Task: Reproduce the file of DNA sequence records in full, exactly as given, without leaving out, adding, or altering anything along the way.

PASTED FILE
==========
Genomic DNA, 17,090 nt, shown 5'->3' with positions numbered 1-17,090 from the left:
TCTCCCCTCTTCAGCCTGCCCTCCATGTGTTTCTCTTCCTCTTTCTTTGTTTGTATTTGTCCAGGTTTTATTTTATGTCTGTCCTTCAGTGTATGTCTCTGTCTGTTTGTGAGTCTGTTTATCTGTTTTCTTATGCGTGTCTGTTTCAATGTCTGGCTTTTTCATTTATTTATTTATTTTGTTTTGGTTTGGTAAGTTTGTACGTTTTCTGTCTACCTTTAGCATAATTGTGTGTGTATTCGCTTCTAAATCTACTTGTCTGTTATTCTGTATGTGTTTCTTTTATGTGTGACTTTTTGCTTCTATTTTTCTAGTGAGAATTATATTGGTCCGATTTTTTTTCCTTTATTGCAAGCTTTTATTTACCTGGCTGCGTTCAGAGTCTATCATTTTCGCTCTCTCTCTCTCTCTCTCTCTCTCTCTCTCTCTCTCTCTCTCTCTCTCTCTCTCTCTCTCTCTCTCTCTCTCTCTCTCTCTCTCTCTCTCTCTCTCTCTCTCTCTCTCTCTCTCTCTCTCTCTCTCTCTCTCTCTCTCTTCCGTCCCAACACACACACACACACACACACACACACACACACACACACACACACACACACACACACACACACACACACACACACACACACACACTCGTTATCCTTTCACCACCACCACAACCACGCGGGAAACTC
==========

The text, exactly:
Genomic DNA, 17,090 nt, shown 5'->3' with positions numbered 1-17,090 from the left:
TCTCCCCTCTTCAGCCTGCCCTCCATGTGTTTCTCTTCCTCTTTCTTTGTTTGTATTTGTCCAGGTTTTATTTTATGTCTGTCCTTCAGTGTATGTCTCTGTCTGTTTGTGAGTCTGTTTATCTGTTTTCTTATGCGTGTCTGTTTCAATGTCTGGCTTTTTCATTTATTTATTTATTTTGTTTTGGTTTGGTAAGTTTGTACGTTTTCTGTCTACCTTTAGCATAATTGTGTGTGTATTCGCTTCTAAATCTACTTGTCTGTTATTCTGTATGTGTTTCTTTTATGTGTGACTTTTTGCTTCTATTTTTCTAGTGAGAATTATATTGGTCCGATTTTTTTTCCTTTATTGCAAGCTTTTATTTACCTGGCTGCGTTCAGAGTCTATCATTTTCGCTCTCTCTCTCTCTCTCTCTCTCTCTCTCTCTCTCTCTCTCTCTCTCTCTCTCTCTCTCTCTCTCTCTCTCTCTCTCTCTCTCTCTCTCTCTCTCTCTCTCTCTCTCTCTCTCTCTCTCTCTCTCTCTCTCTCTCTCTCTTCCGTCCCAACACACACACACACACACACACACACACACACACACACACACACACACACACACACACACACACACACACACACACACACACACACTCGTTATCCTTTCACCACCACCACAACCACGCGGGAAACTC